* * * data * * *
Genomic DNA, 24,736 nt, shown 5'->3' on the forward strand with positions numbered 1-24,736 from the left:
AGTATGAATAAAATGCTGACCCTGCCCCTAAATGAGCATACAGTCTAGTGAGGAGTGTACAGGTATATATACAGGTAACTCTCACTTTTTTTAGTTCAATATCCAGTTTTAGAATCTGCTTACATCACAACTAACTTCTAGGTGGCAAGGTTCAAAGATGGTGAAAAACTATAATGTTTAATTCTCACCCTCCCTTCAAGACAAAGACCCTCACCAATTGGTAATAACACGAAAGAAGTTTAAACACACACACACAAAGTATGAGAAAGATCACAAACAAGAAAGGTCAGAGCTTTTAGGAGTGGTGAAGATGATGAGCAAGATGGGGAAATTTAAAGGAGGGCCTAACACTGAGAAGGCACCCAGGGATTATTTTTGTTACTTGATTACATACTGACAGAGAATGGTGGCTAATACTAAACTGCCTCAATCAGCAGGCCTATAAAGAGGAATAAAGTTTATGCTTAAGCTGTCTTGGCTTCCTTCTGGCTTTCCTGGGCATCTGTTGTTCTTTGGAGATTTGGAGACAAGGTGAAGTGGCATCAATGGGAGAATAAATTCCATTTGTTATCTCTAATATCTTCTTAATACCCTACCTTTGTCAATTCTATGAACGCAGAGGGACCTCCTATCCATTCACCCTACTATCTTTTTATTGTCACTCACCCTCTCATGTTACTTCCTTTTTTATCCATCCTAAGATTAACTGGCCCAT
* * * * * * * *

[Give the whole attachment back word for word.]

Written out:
Genomic DNA, 24,736 nt, shown 5'->3' on the forward strand with positions numbered 1-24,736 from the left:
AGTATGAATAAAATGCTGACCCTGCCCCTAAATGAGCATACAGTCTAGTGAGGAGTGTACAGGTATATATACAGGTAACTCTCACTTTTTTTAGTTCAATATCCAGTTTTAGAATCTGCTTACATCACAACTAACTTCTAGGTGGCAAGGTTCAAAGATGGTGAAAAACTATAATGTTTAATTCTCACCCTCCCTTCAAGACAAAGACCCTCACCAATTGGTAATAACACGAAAGAAGTTTAAACACACACACACAAAGTATGAGAAAGATCACAAACAAGAAAGGTCAGAGCTTTTAGGAGTGGTGAAGATGATGAGCAAGATGGGGAAATTTAAAGGAGGGCCTAACACTGAGAAGGCACCCAGGGATTATTTTTGTTACTTGATTACATACTGACAGAGAATGGTGGCTAATACTAAACTGCCTCAATCAGCAGGCCTATAAAGAGGAATAAAGTTTATGCTTAAGCTGTCTTGGCTTCCTTCTGGCTTTCCTGGGCATCTGTTGTTCTTTGGAGATTTGGAGACAAGGTGAAGTGGCATCAATGGGAGAATAAATTCCATTTGTTATCTCTAATATCTTCTTAATACCCTACCTTTGTCAATTCTATGAACGCAGAGGGACCTCCTATCCATTCACCCTACTATCTTTTTATTGTCACTCACCCTCTCATGTTACTTCCTTTTTTATCCATCCTAAGATTAACTGGCCCAT